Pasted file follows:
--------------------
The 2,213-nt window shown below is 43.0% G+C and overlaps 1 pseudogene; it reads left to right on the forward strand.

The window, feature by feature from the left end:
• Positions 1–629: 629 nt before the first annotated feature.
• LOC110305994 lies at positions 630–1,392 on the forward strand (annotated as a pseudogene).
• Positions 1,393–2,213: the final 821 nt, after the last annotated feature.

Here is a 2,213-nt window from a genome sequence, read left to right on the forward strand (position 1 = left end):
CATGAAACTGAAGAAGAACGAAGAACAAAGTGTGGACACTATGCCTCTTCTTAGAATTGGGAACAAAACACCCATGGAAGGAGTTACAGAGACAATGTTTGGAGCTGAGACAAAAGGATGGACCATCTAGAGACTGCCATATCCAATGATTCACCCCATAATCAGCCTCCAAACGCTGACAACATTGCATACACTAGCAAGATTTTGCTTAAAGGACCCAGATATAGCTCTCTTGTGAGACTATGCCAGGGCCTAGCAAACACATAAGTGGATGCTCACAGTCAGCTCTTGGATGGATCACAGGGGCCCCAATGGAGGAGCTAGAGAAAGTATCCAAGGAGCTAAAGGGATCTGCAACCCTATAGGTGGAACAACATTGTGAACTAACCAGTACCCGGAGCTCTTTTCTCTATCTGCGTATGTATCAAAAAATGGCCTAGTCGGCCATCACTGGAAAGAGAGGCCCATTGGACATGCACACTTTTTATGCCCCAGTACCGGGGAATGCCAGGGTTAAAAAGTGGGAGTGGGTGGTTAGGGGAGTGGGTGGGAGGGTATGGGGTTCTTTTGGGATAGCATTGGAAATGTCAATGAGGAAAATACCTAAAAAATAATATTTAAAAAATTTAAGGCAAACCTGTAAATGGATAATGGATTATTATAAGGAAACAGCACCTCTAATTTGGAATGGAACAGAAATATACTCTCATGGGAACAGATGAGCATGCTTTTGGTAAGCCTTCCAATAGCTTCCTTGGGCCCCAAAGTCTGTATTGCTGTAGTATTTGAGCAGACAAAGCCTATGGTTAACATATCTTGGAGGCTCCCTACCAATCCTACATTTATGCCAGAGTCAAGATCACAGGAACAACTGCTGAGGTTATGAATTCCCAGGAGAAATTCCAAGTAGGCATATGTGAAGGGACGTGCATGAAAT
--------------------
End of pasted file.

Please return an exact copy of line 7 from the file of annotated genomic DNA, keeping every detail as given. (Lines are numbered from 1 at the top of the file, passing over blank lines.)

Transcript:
CATGAAACTGAAGAAGAACGAAGAACAAAGTGTGGACACTATGCCTCTTCTTAGAATTGGGAACAAAACACCCATGGAAGGAGTTACAGAGACAATGTTTGGAGCTGAGACAAAAGGATGGACCATCTAGAGACTGCCATATCCAATGATTCACCCCATAATCAGCCTCCAAACGCTGACAACATTGCATACACTAGCAAGATTTTGCTTAAAGGACCCAGATATAGCTCTCTTGTGAGACTATGCCAGGGCCTAGCAAACACATAAGTGGATGCTCACAGTCAGCTCTTGGATGGATCACAGGGGCCCCAATGGAGGAGCTAGAGAAAGTATCCAAGGAGCTAAAGGGATCTGCAACCCTATAGGTGGAACAACATTGTGAACTAACCAGTACCCGGAGCTCTTTTCTCTATCTGCGTATGTATCAAAAAATGGCCTAGTCGGCCATCACTGGAAAGAGAGGCCCATTGGACATGCACACTTTTTATGCCCCAGTACCGGGGAATGCCAGGGTTAAAAAGTGGGAGTGGGTGGTTAGGGGAGTGGGTGGGAGGGTATGGGGTTCTTTTGGGATAGCATTGGAAATGTCAATGAGGAAAATACCTAAAAAATAATATTTAAAAAATTTAAGGCAAACCTGTAAATGGATAATGGATTATTATAAGGAAACAGCACCTCTAATTTGGAATGGAACAGAAATATACTCTCATGGGAACAGATGAGCATGCTTTTGGTAAGCCTTCCAATAGCTTCCTTGGGCCCCAAAGTCTGTATTGCTGTAGTATTTGAGCAGACAAAGCCTATGGTTAACATATCTTGGAGGCTCCCTACCAATCCTACATTTATGCCAGAGTCAAGATCACAGGAACAACTGCTGAGGTTATGAATTCCCAGGAGAAATTCCAAGTAGGCATATGTGAAGGGACGTGCATGAAAT